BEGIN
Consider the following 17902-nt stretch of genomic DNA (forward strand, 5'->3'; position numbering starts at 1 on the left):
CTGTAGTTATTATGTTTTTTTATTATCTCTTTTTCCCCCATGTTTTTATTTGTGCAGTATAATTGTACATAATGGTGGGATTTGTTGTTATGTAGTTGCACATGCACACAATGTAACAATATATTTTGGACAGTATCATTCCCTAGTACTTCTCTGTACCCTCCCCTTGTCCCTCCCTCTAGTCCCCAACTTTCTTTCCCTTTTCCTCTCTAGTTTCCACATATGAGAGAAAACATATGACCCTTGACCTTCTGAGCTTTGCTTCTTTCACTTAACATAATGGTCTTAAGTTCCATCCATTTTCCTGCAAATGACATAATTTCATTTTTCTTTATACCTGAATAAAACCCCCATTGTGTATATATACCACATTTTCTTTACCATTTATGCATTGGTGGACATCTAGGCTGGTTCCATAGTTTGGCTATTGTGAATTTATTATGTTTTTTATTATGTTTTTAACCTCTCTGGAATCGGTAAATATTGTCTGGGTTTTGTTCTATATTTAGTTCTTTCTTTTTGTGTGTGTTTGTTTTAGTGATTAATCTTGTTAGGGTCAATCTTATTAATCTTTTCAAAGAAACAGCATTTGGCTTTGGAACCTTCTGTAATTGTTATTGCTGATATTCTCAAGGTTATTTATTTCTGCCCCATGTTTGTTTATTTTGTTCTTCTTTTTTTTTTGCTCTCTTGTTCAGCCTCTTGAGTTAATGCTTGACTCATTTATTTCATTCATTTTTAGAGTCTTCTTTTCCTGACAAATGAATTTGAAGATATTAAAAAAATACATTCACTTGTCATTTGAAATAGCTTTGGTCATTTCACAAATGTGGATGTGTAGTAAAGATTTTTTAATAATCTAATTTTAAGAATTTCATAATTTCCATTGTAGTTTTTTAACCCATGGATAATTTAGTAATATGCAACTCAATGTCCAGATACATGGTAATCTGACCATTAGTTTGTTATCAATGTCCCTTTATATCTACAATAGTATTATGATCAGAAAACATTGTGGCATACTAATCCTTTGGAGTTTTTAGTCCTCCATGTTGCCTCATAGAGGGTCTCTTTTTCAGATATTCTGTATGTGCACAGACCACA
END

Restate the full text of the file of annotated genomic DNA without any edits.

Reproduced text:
Consider the following 17902-nt stretch of genomic DNA (forward strand, 5'->3'; position numbering starts at 1 on the left):
CTGTAGTTATTATGTTTTTTTATTATCTCTTTTTCCCCCATGTTTTTATTTGTGCAGTATAATTGTACATAATGGTGGGATTTGTTGTTATGTAGTTGCACATGCACACAATGTAACAATATATTTTGGACAGTATCATTCCCTAGTACTTCTCTGTACCCTCCCCTTGTCCCTCCCTCTAGTCCCCAACTTTCTTTCCCTTTTCCTCTCTAGTTTCCACATATGAGAGAAAACATATGACCCTTGACCTTCTGAGCTTTGCTTCTTTCACTTAACATAATGGTCTTAAGTTCCATCCATTTTCCTGCAAATGACATAATTTCATTTTTCTTTATACCTGAATAAAACCCCCATTGTGTATATATACCACATTTTCTTTACCATTTATGCATTGGTGGACATCTAGGCTGGTTCCATAGTTTGGCTATTGTGAATTTATTATGTTTTTTATTATGTTTTTAACCTCTCTGGAATCGGTAAATATTGTCTGGGTTTTGTTCTATATTTAGTTCTTTCTTTTTGTGTGTGTTTGTTTTAGTGATTAATCTTGTTAGGGTCAATCTTATTAATCTTTTCAAAGAAACAGCATTTGGCTTTGGAACCTTCTGTAATTGTTATTGCTGATATTCTCAAGGTTATTTATTTCTGCCCCATGTTTGTTTATTTTGTTCTTCTTTTTTTTTTGCTCTCTTGTTCAGCCTCTTGAGTTAATGCTTGACTCATTTATTTCATTCATTTTTAGAGTCTTCTTTTCCTGACAAATGAATTTGAAGATATTAAAAAAATACATTCACTTGTCATTTGAAATAGCTTTGGTCATTTCACAAATGTGGATGTGTAGTAAAGATTTTTTAATAATCTAATTTTAAGAATTTCATAATTTCCATTGTAGTTTTTTAACCCATGGATAATTTAGTAATATGCAACTCAATGTCCAGATACATGGTAATCTGACCATTAGTTTGTTATCAATGTCCCTTTATATCTACAATAGTATTATGATCAGAAAACATTGTGGCATACTAATCCTTTGGAGTTTTTAGTCCTCCATGTTGCCTCATAGAGGGTCTCTTTTTCAGATATTCTGTATGTGCACAGACCACA